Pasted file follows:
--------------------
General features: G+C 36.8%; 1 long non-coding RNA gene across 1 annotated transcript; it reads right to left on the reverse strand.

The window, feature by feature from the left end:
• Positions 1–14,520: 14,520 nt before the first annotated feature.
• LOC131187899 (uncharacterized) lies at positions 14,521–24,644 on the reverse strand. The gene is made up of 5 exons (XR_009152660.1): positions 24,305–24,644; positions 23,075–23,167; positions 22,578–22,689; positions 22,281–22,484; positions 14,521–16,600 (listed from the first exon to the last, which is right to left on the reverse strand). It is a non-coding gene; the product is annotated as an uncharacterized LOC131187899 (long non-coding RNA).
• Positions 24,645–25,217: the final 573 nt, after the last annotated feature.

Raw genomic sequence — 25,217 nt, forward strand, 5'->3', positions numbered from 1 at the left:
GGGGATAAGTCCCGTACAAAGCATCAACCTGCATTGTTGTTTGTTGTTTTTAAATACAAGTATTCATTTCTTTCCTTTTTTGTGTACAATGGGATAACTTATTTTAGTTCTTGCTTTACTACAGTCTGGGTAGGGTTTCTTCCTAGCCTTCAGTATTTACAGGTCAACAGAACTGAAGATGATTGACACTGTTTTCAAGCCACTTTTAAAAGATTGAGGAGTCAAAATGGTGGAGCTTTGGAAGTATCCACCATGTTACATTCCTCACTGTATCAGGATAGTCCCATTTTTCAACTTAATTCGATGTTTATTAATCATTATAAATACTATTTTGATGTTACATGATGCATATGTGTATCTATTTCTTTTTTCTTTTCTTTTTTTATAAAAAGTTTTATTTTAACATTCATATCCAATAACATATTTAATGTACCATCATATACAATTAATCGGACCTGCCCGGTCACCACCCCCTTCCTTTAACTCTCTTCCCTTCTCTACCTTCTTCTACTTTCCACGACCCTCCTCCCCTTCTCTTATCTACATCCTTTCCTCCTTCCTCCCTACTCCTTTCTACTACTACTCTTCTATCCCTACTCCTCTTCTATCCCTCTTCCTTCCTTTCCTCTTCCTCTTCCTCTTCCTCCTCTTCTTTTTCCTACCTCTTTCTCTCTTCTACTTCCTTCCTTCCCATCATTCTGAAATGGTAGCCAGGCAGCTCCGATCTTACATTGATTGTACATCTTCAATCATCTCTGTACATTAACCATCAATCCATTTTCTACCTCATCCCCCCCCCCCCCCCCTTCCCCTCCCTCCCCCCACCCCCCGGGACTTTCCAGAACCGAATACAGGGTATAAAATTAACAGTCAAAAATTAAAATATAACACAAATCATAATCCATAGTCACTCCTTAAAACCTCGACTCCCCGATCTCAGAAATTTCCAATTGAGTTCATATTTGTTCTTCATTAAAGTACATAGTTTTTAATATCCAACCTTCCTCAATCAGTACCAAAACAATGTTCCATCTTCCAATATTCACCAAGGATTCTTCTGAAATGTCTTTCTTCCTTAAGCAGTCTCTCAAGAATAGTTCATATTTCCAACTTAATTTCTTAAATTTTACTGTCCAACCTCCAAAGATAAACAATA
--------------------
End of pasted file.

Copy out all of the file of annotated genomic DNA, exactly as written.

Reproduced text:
General features: G+C 36.8%; 1 long non-coding RNA gene across 1 annotated transcript; it reads right to left on the reverse strand.

The window, feature by feature from the left end:
• Positions 1–14,520: 14,520 nt before the first annotated feature.
• LOC131187899 (uncharacterized) lies at positions 14,521–24,644 on the reverse strand. The gene is made up of 5 exons (XR_009152660.1): positions 24,305–24,644; positions 23,075–23,167; positions 22,578–22,689; positions 22,281–22,484; positions 14,521–16,600 (listed from the first exon to the last, which is right to left on the reverse strand). It is a non-coding gene; the product is annotated as an uncharacterized LOC131187899 (long non-coding RNA).
• Positions 24,645–25,217: the final 573 nt, after the last annotated feature.

Raw genomic sequence — 25,217 nt, forward strand, 5'->3', positions numbered from 1 at the left:
GGGGATAAGTCCCGTACAAAGCATCAACCTGCATTGTTGTTTGTTGTTTTTAAATACAAGTATTCATTTCTTTCCTTTTTTGTGTACAATGGGATAACTTATTTTAGTTCTTGCTTTACTACAGTCTGGGTAGGGTTTCTTCCTAGCCTTCAGTATTTACAGGTCAACAGAACTGAAGATGATTGACACTGTTTTCAAGCCACTTTTAAAAGATTGAGGAGTCAAAATGGTGGAGCTTTGGAAGTATCCACCATGTTACATTCCTCACTGTATCAGGATAGTCCCATTTTTCAACTTAATTCGATGTTTATTAATCATTATAAATACTATTTTGATGTTACATGATGCATATGTGTATCTATTTCTTTTTTCTTTTCTTTTTTTATAAAAAGTTTTATTTTAACATTCATATCCAATAACATATTTAATGTACCATCATATACAATTAATCGGACCTGCCCGGTCACCACCCCCTTCCTTTAACTCTCTTCCCTTCTCTACCTTCTTCTACTTTCCACGACCCTCCTCCCCTTCTCTTATCTACATCCTTTCCTCCTTCCTCCCTACTCCTTTCTACTACTACTCTTCTATCCCTACTCCTCTTCTATCCCTCTTCCTTCCTTTCCTCTTCCTCTTCCTCTTCCTCCTCTTCTTTTTCCTACCTCTTTCTCTCTTCTACTTCCTTCCTTCCCATCATTCTGAAATGGTAGCCAGGCAGCTCCGATCTTACATTGATTGTACATCTTCAATCATCTCTGTACATTAACCATCAATCCATTTTCTACCTCATCCCCCCCCCCCCCCCCTTCCCCTCCCTCCCCCCACCCCCCGGGACTTTCCAGAACCGAATACAGGGTATAAAATTAACAGTCAAAAATTAAAATATAACACAAATCATAATCCATAGTCACTCCTTAAAACCTCGACTCCCCGATCTCAGAAATTTCCAATTGAGTTCATATTTGTTCTTCATTAAAGTACATAGTTTTTAATATCCAACCTTCCTCAATCAGTACCAAAACAATGTTCCATCTTCCAATATTCACCAAGGATTCTTCTGAAATGTCTTTCTTCCTTAAGCAGTCTCTCAAGAATAGTTCATATTTCCAACTTAATTTCTTAAATTTTACTGTCCAACCTCCAAAGATAAACAATA